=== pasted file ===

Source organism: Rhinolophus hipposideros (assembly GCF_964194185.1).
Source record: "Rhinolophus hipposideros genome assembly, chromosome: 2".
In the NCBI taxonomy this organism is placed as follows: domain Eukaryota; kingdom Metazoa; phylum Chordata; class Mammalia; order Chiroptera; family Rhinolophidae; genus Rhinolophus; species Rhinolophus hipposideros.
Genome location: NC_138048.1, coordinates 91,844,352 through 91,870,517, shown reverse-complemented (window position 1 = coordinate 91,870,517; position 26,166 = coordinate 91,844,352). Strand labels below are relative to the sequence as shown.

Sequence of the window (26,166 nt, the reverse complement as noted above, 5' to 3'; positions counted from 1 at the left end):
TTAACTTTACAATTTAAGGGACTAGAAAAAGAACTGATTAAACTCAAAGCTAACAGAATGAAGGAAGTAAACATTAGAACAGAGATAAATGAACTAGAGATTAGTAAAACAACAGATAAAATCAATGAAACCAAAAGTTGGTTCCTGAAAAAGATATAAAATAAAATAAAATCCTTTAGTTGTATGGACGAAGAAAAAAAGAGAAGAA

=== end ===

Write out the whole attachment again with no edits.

Source organism: Rhinolophus hipposideros (assembly GCF_964194185.1).
Source record: "Rhinolophus hipposideros genome assembly, chromosome: 2".
In the NCBI taxonomy this organism is placed as follows: domain Eukaryota; kingdom Metazoa; phylum Chordata; class Mammalia; order Chiroptera; family Rhinolophidae; genus Rhinolophus; species Rhinolophus hipposideros.
Genome location: NC_138048.1, coordinates 91,844,352 through 91,870,517, shown reverse-complemented (window position 1 = coordinate 91,870,517; position 26,166 = coordinate 91,844,352). Strand labels below are relative to the sequence as shown.

Sequence of the window (26,166 nt, the reverse complement as noted above, 5' to 3'; positions counted from 1 at the left end):
TTAACTTTACAATTTAAGGGACTAGAAAAAGAACTGATTAAACTCAAAGCTAACAGAATGAAGGAAGTAAACATTAGAACAGAGATAAATGAACTAGAGATTAGTAAAACAACAGATAAAATCAATGAAACCAAAAGTTGGTTCCTGAAAAAGATATAAAATAAAATAAAATCCTTTAGTTGTATGGACGAAGAAAAAAAGAGAAGAA